On Tuesday, the House narrowly voted to scrap rules meant to force Internet service providers to get permission from customers before collecting and selling customers' data. On Wednesday, the White House said President Trump plans to sign the bill.
If the bill is signed by President Trump, internet providers will no longer need consumers' consent to sell their online information - including browsing, app use, finances and location - to telecom and cable companies who use the data to target advertising.
Unsurprisingly, numerous lawmakers who voted in favor of the bill have received campaign donations from companies or employees of companies that stand to benefit from it ― corporations such as AT&T, Verizon and Comcast.
"The ISPs, data-marketing companies, and their supporters are also fighting against the privacy rule because they know we are also on the eve of a new era-the Internet of Things-that will generate even more personal information about us", Chester writes.
They got the FCC to split off the ISP's and regulated their privacy practices differently than Google's own.
The Congressional Review Act, 1996, offers an expedited procedure for the Congress to overturn the regulations by agencies like FCC.
Instead, Republicans claim that by using a company's product, the information in effect belongs to the firm, and they should be given the freedom to monetize that information at their discretion.
Don't hold your breath for President Trump to save your Internet privacy.
If Pai and GOP members of Congress had those concerns, they should be promoting an online users Bill of Rights that would further protect the privacy rights of customers using Google, Facebook or any company that collects users' personal information and sells it for profit.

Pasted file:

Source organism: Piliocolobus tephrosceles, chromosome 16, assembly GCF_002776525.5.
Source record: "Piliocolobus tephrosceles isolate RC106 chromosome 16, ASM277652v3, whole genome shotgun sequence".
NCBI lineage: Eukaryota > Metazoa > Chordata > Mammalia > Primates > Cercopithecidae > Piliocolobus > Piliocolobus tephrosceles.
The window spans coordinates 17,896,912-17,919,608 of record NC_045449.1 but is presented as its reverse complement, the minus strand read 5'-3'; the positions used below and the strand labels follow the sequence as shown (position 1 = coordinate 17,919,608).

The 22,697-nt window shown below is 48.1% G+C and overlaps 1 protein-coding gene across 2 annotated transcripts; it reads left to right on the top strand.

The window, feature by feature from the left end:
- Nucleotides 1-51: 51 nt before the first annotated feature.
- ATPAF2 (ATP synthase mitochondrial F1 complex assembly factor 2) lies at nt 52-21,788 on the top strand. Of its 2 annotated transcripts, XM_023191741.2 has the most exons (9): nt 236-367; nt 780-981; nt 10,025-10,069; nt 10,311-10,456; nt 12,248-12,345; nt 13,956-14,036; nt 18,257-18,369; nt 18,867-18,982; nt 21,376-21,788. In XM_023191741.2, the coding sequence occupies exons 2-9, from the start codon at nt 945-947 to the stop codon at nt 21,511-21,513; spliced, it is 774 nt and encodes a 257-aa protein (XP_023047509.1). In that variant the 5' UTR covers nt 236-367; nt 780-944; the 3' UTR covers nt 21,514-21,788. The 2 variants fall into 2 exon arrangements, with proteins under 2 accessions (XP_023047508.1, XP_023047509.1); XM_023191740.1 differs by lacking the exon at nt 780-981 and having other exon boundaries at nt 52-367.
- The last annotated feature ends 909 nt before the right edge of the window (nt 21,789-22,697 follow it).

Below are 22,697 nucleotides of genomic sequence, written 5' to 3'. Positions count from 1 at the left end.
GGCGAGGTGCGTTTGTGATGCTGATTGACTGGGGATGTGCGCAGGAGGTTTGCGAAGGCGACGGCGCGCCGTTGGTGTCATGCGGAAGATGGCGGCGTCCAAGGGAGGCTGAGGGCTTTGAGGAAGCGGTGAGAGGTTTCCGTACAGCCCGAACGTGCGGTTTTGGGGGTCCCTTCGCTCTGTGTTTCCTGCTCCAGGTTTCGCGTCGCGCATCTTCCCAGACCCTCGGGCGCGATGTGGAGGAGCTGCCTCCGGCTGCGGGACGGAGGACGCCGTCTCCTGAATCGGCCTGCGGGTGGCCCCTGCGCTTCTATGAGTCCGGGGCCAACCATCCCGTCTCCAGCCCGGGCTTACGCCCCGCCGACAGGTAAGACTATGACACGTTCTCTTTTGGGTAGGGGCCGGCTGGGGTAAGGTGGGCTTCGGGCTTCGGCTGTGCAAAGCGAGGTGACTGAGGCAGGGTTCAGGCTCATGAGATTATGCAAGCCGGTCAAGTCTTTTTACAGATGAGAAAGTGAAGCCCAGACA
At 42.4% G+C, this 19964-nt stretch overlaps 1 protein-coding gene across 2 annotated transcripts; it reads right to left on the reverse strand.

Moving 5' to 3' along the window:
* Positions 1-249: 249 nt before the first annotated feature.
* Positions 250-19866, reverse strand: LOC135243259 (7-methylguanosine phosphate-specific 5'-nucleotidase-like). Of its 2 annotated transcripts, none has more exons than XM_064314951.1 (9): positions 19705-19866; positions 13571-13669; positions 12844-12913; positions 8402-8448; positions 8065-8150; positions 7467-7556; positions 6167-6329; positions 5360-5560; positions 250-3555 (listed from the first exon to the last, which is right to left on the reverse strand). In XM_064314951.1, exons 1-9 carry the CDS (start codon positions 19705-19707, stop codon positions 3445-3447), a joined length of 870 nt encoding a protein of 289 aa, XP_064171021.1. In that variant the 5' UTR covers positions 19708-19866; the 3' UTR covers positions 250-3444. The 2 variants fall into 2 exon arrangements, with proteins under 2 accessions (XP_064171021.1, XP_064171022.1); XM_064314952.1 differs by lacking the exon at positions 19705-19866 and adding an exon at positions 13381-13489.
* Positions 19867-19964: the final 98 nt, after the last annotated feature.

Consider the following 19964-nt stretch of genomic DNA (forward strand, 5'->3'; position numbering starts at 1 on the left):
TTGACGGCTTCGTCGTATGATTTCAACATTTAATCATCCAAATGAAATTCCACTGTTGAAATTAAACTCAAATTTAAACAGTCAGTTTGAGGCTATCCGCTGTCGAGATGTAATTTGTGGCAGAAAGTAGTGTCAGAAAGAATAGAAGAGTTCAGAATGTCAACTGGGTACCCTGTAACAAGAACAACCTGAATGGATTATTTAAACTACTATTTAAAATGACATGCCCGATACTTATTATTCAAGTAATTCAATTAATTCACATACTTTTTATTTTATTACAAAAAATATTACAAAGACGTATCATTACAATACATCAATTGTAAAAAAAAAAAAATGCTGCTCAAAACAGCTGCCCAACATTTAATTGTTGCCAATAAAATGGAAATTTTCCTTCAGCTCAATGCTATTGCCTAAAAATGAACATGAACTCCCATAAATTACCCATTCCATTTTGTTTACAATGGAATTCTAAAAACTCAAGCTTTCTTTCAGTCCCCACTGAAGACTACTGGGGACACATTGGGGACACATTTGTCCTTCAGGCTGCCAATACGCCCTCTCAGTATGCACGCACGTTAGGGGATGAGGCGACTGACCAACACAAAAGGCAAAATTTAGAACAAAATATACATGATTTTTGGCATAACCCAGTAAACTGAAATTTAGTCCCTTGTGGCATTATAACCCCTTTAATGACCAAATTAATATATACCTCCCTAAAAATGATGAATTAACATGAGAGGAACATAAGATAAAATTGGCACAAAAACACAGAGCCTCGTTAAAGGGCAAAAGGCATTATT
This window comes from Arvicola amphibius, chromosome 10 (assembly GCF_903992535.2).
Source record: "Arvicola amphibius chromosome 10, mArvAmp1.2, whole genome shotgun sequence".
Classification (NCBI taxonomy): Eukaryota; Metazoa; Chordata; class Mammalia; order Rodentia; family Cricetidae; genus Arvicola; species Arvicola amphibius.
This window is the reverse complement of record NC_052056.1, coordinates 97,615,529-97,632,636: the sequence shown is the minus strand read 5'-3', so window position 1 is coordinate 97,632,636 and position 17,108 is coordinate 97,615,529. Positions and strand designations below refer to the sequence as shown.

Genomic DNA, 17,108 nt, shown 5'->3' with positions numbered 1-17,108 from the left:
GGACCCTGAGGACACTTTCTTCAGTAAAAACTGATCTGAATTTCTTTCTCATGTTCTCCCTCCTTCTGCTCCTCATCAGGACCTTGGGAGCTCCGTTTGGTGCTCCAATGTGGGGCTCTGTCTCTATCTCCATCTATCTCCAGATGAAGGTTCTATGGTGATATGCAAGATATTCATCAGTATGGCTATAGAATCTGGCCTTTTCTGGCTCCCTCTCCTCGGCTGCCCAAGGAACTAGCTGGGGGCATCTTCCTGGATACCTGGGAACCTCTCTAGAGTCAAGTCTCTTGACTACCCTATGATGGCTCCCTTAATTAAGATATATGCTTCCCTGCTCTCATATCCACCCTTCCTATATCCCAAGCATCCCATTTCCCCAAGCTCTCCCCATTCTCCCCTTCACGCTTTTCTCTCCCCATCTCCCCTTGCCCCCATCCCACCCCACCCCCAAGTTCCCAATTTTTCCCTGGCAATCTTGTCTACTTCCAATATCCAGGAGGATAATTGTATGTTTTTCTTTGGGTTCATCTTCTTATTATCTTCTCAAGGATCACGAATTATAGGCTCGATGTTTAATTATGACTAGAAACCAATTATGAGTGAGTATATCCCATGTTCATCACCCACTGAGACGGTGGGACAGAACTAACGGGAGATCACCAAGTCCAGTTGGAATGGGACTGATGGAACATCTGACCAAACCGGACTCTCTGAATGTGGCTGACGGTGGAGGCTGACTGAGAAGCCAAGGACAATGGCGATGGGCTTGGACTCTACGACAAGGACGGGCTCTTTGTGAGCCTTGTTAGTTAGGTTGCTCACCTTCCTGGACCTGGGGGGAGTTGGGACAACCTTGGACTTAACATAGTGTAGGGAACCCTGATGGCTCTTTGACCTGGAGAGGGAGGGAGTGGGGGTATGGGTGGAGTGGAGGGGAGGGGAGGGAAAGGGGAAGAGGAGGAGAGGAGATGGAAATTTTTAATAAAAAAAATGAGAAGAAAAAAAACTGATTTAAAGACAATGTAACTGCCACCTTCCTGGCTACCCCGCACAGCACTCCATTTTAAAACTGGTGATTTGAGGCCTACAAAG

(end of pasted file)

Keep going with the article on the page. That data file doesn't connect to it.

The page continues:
In a 215-205 vote yesterday, March 28, members of the United States House of Representatives chose to pass a Congressional Review Act (CRA) that overturns an internet privacy regulation yet to take effect.
This week, Congress voted to get rid of rules that were aimed at protecting internet users' privacy.
A VPN (virtual private network) adds security and privacy to the Internet, public and private networks and WiFi hot spots. If you go onto an X-rated site, that information could be used to target you with X-rated ads on any of your devices. "We will finally be able to buy the browser history of all the Congresspeople who voted to sell our data and privacy without our consent!" he wrote on the fundraising page. So if Congress repeals the rules, there will be no clear federal cop on the beat for the privacy of your Internet connection.